Dir. Paul Feig
By Callum Hughes
“Women aren’t funny” is one of the most common misogynist comments thrown about by apparently thinking people these days. These comments seem to be based in as much evidence as noticing that the members of both Monty Python and the Two Ronnies were exclusively male. Not to put those old establishments down, but they’re hardly the be all and end all of hilarity. When great comedy is written about women are almost always ignored; in the UK alone Linda Smith, Victoria Wood and Josie Long, to name but a few, are some of the great comedians who have been widely ignored by a highly sexist press outlook. So a far more accurate comment, with far more evidence to support it, would be “comedy hates women”. The rise of rape joke culture, shock comedians and the continuing undermining of women in comedy is evidence to anyone who’s spent any time outside of a cave in the past ten years.
Stand up and television both have a long way to go, but film still seems like the medium most stuck in the dark ages. The enormous success of gross out comedies, mostly involving a plot in which men are pursuing little more than sexual satisfaction from attractive women apparently both amused and hugely attracted to their obsession with sexual organs, has held things back somewhat. Comedies where women are actual three dimensional characters are often at best reduced to the rather disparaging status of ‘cult favourites’ or worse are patronisingly disregarded as ‘chick flicks’.
Sometimes though, they get away with it, usually by playing the critics at their own game. ‘Juno’ was a good example of this; it was given an incredibly small distribution as a kooky indie film then became Fox Searchlight’s biggest success ever by pulling off the neat trick of being really good.
Bridesmaid though took it one step further. A big budget gross out comedy that featured women in the main roles, it caused a huge stir by not only being genuinely hilarious but being considerably more successful than any other original comedy released that year.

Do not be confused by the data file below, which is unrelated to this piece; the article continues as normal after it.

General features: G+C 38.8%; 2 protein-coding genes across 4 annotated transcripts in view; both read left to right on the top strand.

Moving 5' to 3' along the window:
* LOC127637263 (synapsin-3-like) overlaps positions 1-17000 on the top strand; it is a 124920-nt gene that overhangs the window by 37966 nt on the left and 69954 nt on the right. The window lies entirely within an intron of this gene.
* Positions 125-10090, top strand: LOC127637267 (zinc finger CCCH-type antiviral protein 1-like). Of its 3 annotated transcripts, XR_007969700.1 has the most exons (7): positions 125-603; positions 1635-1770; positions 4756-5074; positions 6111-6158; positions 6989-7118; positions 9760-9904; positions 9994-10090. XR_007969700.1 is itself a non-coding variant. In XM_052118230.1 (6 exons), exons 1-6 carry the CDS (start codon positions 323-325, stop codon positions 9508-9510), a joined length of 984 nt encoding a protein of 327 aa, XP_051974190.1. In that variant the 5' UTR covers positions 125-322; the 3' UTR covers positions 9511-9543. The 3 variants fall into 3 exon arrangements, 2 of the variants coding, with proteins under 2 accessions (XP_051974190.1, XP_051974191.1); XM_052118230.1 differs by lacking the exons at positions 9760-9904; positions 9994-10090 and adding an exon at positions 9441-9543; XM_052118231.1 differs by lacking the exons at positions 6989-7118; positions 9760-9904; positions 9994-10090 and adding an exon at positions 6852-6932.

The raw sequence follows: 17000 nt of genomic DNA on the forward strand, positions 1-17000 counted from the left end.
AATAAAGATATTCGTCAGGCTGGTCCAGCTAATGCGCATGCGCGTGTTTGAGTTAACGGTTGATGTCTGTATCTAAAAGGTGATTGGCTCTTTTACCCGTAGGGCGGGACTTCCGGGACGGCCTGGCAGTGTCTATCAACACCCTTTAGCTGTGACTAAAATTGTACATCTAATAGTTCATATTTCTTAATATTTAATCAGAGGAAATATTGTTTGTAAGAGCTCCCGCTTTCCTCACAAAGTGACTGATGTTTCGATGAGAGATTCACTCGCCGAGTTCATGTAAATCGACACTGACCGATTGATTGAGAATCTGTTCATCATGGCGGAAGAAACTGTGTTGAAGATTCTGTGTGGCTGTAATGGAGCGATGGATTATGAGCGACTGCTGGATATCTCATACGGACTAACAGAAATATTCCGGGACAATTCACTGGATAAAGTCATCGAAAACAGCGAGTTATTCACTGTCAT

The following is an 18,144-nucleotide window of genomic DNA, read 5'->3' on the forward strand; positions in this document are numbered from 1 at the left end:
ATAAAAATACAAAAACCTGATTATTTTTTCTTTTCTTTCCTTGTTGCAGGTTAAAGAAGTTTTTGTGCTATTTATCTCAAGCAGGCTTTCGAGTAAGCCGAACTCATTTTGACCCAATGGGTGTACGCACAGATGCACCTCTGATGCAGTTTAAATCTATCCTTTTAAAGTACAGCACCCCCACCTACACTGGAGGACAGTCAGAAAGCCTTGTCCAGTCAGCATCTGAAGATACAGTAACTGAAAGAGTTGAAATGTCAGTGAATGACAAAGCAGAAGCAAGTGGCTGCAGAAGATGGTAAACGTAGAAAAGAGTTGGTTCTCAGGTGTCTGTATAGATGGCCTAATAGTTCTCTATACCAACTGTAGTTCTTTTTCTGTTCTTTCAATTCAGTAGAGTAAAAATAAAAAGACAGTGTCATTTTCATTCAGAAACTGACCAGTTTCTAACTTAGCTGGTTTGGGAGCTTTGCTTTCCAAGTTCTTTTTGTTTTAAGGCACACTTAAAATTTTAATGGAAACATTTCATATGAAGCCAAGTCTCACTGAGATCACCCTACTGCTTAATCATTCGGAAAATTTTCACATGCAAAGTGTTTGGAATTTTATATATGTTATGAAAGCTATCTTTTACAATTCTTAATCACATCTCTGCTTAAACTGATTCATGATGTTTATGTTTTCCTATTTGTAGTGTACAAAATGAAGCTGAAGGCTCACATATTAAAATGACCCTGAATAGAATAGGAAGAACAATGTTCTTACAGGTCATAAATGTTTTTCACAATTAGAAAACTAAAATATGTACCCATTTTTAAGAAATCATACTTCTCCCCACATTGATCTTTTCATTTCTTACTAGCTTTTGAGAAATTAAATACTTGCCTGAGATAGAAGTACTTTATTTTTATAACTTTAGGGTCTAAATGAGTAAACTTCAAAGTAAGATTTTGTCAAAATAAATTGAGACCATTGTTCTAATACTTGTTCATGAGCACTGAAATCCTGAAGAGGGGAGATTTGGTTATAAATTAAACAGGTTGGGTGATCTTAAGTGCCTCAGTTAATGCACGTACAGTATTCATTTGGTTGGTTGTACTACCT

It wasn’t an easy ride though. The main criticism of the film was pointed at Kristen Wiig’s character Annie, who makes a series of catastrophic and embarrassing mistakes and generally does some very silly things over the course of the film. It’s easy to wonder whether such critics would have had the same problem with a male character behaving in the same way. The praise heaped on countless films of that type suggests perhaps not.
Bridesmaids beat the system by not only being more successful but also considerably funnier than most of the male-driven films it was compared to. Thanks mostly to Wiig and Annie Mumulo’s highly acclaimed screenplay. Every central character is both very funny and hugely likeable. The constantly angry and foul mouthed Rita (“there is semen all over everything. Disgusting. I cracked a BLANKET in half”) and the wonderfully polite and optimistic Becca (“You smell like pine needles, and have a face like sunshine!”) are brilliantly memorable supporting characters. If the film has a single not-so-secret weapon though it’s Melissa McCarthy’s perfectly in your face and abrasive Megan (“I’m glad he’s single because I’m going to climb that like a tree”), McCarthy’s since deservedly become Hollywood’s golden comedy ticket seller. It’s a remarkable performance, a character that is not uncommon in distinctly less likeable male forms; McCarthy makes her not only one of the funniest film characters in recent memory but also one of the most likeable.
It’s certainly not just a copy of other American comedies with women instead of men though, one of the greatest achievements of the film is its distinctness and originality, and there are comparisons but nothing quite like it. Part of that is being uncompromising in its perspective; it makes no excuses for being funny on its own terms. It gets away with moments that are brilliant in the context of the film but it’s hard to imagine them working elsewhere. Annie drunk on the plane is a good example of this, you can imagine it being somewhat stale and annoying in other films but the script and Wiig’s performance delivers something genuinely hilarious
Annie: What kind of a name is ‘Stove’ anyway?
Flight Attendant Steve: That’s not a name. My name is Steve
Annie: Are you an appliance?
Flight Attendant Steve: No I am a man, and my name is Steve
Bridesmaids, for me, is distinctly feminist. It passes the Bechdel test with flying colours, offering likeable, relatable women, more importantly though it is just about the funniest film of the past few years in a way that both twists the formula and creates something entirely its own and entirely on its own terms. This is populist feminism showing what it can do, showing that audiences don’t just want gross out teenage boy comedies; they want films that are funny. Beyond anything else Bridesmaids is hilarious, evidence for anyone who says otherwise that there is a world beyond their depressingly narrow minded views where women are playing comedy in the big leagues and are very very funny indeed.
Callum is a screenwriter and essayist who studied film at the University of East Anglia. He is the editor of the Feminist Film Blog.